Japanese Prime Minister Shinzo Abe's just completed trip to Washington, D.C. and California points up Japan's new status. Our bitter enemy of the mid-20th century is poised to become America's most important ally in the early 21st century.
If George W. Bush won two presidential elections in part because he was the candidate you'd rather have a beer with, brother Jeb is shaping up as the candidate who better not have a beer with you.
For too long American politicians have gotten off easy, not just from the press but from the voters as well. Because of our acquiescence, we have let the lunatics take over the asylum. The British model demonstrates that things don't have to be that way.
The Obama administration's decision to negotiate with Tehran triggered near hysteria among U.S. politicians and pundits who advocate perpetual war in the Middle East.
Think of it not as a new deal but a new devolution, an ongoing decline of quality substance, concern, and even basic awareness in public life. With th...
While Realpolitik arguments, in particular the argument for the need to co-opt Iran into a stable balance-of-power system in the Middle East, have been central to Obama's diplomatic opening to Tehran, he has also integrated an element of idealism into his approach, proposing that American "engagement" with Iran would bring about political and economic changes in that country.
What pragmatic liberals like me are calling for is not surrender on the part of progressives, but political maturity. Hillary is far better than any GOP candidate. If she is the Democratic nominee, those who don't want to see a century of reforms decimated should give her their vote.
As we prepare to enter "the silly season," backers of Hillary Rodham Clinton should think seriously about what and whom they are backing.
The more I look at the Common Core approach to reading, the more it seems to be a shill for publishers like Pearson to sell new "Common Core" aligned textbooks, workbooks, and online packaged learning programs.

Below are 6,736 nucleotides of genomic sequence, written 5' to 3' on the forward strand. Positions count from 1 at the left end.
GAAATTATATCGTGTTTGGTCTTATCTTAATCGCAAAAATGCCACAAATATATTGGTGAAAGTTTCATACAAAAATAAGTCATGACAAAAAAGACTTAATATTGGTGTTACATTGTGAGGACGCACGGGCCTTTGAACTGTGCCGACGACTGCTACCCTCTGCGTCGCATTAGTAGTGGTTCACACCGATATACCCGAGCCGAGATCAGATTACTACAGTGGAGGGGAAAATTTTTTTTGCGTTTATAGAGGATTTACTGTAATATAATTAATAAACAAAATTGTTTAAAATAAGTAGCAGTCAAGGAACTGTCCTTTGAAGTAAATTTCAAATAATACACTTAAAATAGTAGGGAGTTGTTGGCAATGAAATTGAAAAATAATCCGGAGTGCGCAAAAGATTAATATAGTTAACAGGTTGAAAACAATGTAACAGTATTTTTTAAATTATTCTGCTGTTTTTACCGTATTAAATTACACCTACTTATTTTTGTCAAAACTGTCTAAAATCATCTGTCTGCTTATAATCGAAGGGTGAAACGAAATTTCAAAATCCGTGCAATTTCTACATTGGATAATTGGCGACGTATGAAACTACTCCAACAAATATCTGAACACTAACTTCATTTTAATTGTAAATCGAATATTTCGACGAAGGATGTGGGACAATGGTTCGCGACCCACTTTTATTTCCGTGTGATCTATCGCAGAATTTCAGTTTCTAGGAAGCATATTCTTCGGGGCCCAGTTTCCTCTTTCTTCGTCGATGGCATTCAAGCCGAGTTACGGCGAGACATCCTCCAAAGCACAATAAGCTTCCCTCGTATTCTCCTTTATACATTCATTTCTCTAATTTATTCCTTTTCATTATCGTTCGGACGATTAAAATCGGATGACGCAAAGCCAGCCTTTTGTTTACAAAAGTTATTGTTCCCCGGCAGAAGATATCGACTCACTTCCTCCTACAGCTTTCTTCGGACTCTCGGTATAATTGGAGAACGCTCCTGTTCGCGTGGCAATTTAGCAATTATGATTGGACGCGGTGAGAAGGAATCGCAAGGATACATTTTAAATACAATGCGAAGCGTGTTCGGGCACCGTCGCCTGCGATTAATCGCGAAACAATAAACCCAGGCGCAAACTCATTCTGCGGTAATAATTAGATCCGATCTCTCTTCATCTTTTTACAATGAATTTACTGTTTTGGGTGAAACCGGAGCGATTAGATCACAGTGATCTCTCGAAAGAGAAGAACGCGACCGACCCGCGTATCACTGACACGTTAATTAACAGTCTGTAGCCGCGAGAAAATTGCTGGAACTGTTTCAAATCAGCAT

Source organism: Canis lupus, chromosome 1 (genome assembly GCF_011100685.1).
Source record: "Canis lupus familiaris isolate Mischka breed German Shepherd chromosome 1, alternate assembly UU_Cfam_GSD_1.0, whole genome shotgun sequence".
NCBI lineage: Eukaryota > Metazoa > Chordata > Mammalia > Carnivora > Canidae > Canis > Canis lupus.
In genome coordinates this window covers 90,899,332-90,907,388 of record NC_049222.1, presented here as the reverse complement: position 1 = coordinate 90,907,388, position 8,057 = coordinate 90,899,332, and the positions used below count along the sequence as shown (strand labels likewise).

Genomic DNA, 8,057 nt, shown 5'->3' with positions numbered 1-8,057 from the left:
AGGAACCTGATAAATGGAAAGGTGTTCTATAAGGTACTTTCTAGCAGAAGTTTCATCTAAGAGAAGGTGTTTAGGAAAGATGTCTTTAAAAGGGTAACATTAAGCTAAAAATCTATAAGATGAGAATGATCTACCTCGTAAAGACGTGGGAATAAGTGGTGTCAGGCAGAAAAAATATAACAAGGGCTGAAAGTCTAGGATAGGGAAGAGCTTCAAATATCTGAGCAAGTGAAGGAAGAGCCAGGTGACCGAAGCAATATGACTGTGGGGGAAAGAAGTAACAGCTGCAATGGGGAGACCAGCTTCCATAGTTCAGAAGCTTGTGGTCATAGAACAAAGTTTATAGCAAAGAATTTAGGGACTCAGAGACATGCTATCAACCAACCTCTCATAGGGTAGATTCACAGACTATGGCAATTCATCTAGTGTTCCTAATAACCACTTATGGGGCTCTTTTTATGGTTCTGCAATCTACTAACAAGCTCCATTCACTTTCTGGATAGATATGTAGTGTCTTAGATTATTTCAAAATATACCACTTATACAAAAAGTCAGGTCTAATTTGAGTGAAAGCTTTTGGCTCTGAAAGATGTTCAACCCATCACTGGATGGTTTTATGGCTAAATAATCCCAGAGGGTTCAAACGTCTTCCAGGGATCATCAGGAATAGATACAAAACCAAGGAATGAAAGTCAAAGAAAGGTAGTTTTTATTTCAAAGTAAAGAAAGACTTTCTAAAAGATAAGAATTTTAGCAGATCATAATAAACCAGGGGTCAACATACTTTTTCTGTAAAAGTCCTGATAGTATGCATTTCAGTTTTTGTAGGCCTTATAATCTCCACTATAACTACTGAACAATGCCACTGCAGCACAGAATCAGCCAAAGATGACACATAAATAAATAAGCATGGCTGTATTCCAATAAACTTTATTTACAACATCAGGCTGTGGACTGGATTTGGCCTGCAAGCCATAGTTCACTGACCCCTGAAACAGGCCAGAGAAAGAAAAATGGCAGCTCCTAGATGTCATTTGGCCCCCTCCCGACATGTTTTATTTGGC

Hillary has been the object of admiration, hope, praise, derision, anger, petty criticism and jealousy. She is the embodiment of the women's empowerment movement in our still not-overly-progressive society. She serves as a prism through which many express their hopes for a fully egalitarian society.
Iran has been one of Washington's chief antagonists for nearly four decades. But a broad deal to keep Tehran from building nuclear weapons has been reached. Alas, any accord will face significant opposition. Some Americans -- including many Republican members of Congress--fear peace more than war.
Reading serious letters sent by citizens might induce presidents to send out thoughtful responses in the form of public feelers for fresh approaches, recommendations, or timely alerts about important matters.
The true magnitude of the problem for the Republican Party only becomes apparent when you compare the big blue wall to what might be called the "small red picket fence" of the consistent Republican-voting states.
Judith Miller recently popped out of the Fox News bubble for a quick jaunt to the Wall Street Journal editorial page, the home base for John Bolton, Max Boot, and other neo-con hawks, to give her forthcoming book a little free advertising. In the process she attempts to whitewash her role as an influential pro-war voice in the lead-up to the Iraq War.
What does history teach us about the wisdom of going the 'easy' route and voting for candidates from political dynasties? Does being part of such a dynasty impart one with greater political wisdom or a higher level of achievement?
There are many similarities between the concerns in Iraq in 2003 and Iran in 2015. Fear of both countries pursuing a nuclear weapons program were and have been omnipresent, respectively.